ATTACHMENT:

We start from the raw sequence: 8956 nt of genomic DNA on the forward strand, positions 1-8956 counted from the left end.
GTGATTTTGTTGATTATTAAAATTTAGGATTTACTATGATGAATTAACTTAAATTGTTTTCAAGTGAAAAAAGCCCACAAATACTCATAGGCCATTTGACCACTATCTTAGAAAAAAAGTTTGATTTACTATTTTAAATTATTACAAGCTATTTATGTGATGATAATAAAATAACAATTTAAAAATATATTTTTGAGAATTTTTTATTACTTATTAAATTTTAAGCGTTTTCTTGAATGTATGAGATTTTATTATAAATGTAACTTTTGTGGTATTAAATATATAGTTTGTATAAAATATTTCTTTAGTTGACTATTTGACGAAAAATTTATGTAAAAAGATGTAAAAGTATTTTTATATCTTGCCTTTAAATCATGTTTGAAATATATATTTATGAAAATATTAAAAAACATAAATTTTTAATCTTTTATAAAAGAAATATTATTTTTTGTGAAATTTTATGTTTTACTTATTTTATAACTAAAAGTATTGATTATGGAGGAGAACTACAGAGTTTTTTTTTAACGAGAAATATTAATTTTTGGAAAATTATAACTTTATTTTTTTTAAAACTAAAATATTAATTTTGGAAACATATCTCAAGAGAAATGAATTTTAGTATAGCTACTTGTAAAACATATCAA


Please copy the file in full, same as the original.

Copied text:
We start from the raw sequence: 8956 nt of genomic DNA on the forward strand, positions 1-8956 counted from the left end.
GTGATTTTGTTGATTATTAAAATTTAGGATTTACTATGATGAATTAACTTAAATTGTTTTCAAGTGAAAAAAGCCCACAAATACTCATAGGCCATTTGACCACTATCTTAGAAAAAAAGTTTGATTTACTATTTTAAATTATTACAAGCTATTTATGTGATGATAATAAAATAACAATTTAAAAATATATTTTTGAGAATTTTTTATTACTTATTAAATTTTAAGCGTTTTCTTGAATGTATGAGATTTTATTATAAATGTAACTTTTGTGGTATTAAATATATAGTTTGTATAAAATATTTCTTTAGTTGACTATTTGACGAAAAATTTATGTAAAAAGATGTAAAAGTATTTTTATATCTTGCCTTTAAATCATGTTTGAAATATATATTTATGAAAATATTAAAAAACATAAATTTTTAATCTTTTATAAAAGAAATATTATTTTTTGTGAAATTTTATGTTTTACTTATTTTATAACTAAAAGTATTGATTATGGAGGAGAACTACAGAGTTTTTTTTTAACGAGAAATATTAATTTTTGGAAAATTATAACTTTATTTTTTTTAAAACTAAAATATTAATTTTGGAAACATATCTCAAGAGAAATGAATTTTAGTATAGCTACTTGTAAAACATATCAA